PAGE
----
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AFRICA UNDERLYING CAUSES

Major Environmental Concerns  More

[ Land | Forest | Biodiversity | Water | Marine & Coastal Environments | Urban & Industrial Environments ]

 

Underlying Causes

[ Social | Economic | Institutional | Environmental ]

 

Environmental deterioration in Africa is intricately linked to poor economic performance and poverty. The chain of dependencies is all too familiar: rapid population growth and poverty accelerate deforestation and the expansion of agriculture into marginal areas, leading in turn to land degradation, which exacerbates food insecurity, loss of biodiversity, decline in water quality, and decrease in health status (UNEP, 1995).

Taken in isolation, any one link in the chain is neither entirely irrational nor perverse. Large families, for example, ensure an adequate labour force to cope with increasing time costs for gathering fuel and water, clearing of new land, or moving herds farther afield in the dry season (World Bank, 1995). Clearing a patch of forest and selling the timber to buy improved agricultural technology may be the most sustainable form of conversion in that situation.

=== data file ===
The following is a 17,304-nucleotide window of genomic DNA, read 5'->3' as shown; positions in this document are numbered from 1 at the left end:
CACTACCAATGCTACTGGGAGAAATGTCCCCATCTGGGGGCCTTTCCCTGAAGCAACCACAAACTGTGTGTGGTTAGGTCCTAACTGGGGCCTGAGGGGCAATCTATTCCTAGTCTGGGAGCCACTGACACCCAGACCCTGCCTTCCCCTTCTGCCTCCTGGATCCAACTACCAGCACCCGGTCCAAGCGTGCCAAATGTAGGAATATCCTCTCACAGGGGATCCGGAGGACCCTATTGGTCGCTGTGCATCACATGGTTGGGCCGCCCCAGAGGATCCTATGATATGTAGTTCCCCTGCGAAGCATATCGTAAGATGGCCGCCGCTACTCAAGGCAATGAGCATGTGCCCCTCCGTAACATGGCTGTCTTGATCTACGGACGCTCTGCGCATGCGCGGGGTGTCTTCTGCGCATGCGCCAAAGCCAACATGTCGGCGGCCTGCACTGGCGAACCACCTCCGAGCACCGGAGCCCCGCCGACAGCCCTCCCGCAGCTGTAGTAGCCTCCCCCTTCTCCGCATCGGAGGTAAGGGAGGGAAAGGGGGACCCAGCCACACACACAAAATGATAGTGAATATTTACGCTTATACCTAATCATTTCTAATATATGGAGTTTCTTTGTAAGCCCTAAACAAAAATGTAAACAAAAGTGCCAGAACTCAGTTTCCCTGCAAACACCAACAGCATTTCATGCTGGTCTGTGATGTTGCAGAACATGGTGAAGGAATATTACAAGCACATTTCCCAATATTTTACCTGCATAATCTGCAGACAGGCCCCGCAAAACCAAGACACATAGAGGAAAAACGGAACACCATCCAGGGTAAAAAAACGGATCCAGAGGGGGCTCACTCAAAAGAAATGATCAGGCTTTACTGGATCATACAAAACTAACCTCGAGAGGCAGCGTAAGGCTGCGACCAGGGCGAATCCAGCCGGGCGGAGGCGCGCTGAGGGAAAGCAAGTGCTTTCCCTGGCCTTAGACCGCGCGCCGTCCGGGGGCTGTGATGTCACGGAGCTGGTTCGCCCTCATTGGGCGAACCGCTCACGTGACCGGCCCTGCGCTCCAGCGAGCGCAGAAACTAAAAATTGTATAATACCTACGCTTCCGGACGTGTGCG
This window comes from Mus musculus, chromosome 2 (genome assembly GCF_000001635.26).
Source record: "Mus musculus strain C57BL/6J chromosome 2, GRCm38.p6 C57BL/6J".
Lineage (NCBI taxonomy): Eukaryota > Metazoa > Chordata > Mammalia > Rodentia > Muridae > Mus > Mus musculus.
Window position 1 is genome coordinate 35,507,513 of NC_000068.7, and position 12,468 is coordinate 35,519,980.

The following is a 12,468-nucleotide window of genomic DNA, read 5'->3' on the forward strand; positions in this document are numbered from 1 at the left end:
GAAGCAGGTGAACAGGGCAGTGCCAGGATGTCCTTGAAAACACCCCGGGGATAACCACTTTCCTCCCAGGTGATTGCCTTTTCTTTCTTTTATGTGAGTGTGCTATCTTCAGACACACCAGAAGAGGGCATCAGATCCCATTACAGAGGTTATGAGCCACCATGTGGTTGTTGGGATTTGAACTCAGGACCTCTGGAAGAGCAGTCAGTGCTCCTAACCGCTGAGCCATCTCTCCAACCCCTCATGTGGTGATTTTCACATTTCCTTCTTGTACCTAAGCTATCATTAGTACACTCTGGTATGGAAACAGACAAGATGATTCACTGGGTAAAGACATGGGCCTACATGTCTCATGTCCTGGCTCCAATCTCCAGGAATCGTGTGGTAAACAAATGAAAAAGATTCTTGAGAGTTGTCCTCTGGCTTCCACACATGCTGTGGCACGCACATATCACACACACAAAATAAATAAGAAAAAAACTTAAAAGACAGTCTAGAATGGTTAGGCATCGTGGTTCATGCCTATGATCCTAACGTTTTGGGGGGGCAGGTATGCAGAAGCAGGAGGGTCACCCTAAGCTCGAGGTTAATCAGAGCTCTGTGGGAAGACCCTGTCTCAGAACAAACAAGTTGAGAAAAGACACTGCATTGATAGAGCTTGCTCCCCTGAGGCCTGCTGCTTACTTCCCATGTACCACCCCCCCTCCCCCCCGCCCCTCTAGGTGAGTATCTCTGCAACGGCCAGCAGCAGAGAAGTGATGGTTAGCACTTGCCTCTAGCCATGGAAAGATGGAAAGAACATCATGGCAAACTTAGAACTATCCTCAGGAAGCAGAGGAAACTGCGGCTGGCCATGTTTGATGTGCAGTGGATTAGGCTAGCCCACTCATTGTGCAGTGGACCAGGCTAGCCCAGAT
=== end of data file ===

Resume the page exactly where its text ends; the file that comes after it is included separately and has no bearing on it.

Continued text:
The largest unknowns in the equations of environmental degradation are not the states and magnitudes but the relative importance of the driving forces and what actually drives what. Such knowledge would allow progress beyond the usual truisms and tautologies-for example, that economic development is a key to protecting and improving the environment and that growth must be environmentally sustainable to achieve the necessary economic development.

United Nations Environment Programme
United Nations Environment Programme

 

 

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